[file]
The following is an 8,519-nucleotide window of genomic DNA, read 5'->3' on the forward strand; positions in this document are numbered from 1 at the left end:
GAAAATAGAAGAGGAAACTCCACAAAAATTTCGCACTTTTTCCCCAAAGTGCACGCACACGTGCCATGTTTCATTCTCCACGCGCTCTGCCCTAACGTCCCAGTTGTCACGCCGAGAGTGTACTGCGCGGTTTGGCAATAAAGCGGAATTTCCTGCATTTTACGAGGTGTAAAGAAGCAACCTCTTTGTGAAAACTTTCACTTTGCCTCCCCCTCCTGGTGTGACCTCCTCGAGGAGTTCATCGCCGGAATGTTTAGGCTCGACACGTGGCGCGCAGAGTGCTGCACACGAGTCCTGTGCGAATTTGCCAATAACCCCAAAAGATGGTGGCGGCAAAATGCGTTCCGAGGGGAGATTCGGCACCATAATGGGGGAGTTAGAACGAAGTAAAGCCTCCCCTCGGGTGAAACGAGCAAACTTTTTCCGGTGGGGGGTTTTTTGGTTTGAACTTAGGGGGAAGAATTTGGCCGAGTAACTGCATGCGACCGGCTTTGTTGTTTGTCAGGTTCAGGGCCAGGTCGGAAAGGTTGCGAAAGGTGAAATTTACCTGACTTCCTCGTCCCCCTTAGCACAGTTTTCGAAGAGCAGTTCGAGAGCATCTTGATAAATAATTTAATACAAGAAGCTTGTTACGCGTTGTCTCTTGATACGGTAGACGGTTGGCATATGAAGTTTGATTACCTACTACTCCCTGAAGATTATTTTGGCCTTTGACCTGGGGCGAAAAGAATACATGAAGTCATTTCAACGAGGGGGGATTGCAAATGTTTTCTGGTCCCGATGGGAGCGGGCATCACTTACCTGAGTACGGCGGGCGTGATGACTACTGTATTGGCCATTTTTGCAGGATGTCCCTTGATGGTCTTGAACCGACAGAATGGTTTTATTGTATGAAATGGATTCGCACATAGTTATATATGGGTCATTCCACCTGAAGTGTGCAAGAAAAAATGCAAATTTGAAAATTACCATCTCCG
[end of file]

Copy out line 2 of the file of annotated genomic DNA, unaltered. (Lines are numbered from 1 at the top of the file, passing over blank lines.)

GAAAATAGAAGAGGAAACTCCACAAAAATTTCGCACTTTTTCCCCAAAGTGCACGCACACGTGCCATGTTTCATTCTCCACGCGCTCTGCCCTAACGTCCCAGTTGTCACGCCGAGAGTGTACTGCGCGGTTTGGCAATAAAGCGGAATTTCCTGCATTTTACGAGGTGTAAAGAAGCAACCTCTTTGTGAAAACTTTCACTTTGCCTCCCCCTCCTGGTGTGACCTCCTCGAGGAGTTCATCGCCGGAATGTTTAGGCTCGACACGTGGCGCGCAGAGTGCTGCACACGAGTCCTGTGCGAATTTGCCAATAACCCCAAAAGATGGTGGCGGCAAAATGCGTTCCGAGGGGAGATTCGGCACCATAATGGGGGAGTTAGAACGAAGTAAAGCCTCCCCTCGGGTGAAACGAGCAAACTTTTTCCGGTGGGGGGTTTTTTGGTTTGAACTTAGGGGGAAGAATTTGGCCGAGTAACTGCATGCGACCGGCTTTGTTGTTTGTCAGGTTCAGGGCCAGGTCGGAAAGGTTGCGAAAGGTGAAATTTACCTGACTTCCTCGTCCCCCTTAGCACAGTTTTCGAAGAGCAGTTCGAGAGCATCTTGATAAATAATTTAATACAAGAAGCTTGTTACGCGTTGTCTCTTGATACGGTAGACGGTTGGCATATGAAGTTTGATTACCTACTACTCCCTGAAGATTATTTTGGCCTTTGACCTGGGGCGAAAAGAATACATGAAGTCATTTCAACGAGGGGGGATTGCAAATGTTTTCTGGTCCCGATGGGAGCGGGCATCACTTACCTGAGTACGGCGGGCGTGATGACTACTGTATTGGCCATTTTTGCAGGATGTCCCTTGATGGTCTTGAACCGACAGAATGGTTTTATTGTATGAAATGGATTCGCACATAGTTATATATGGGTCATTCCACCTGAAGTGTGCAAGAAAAAATGCAAATTTGAAAATTACCATCTCCG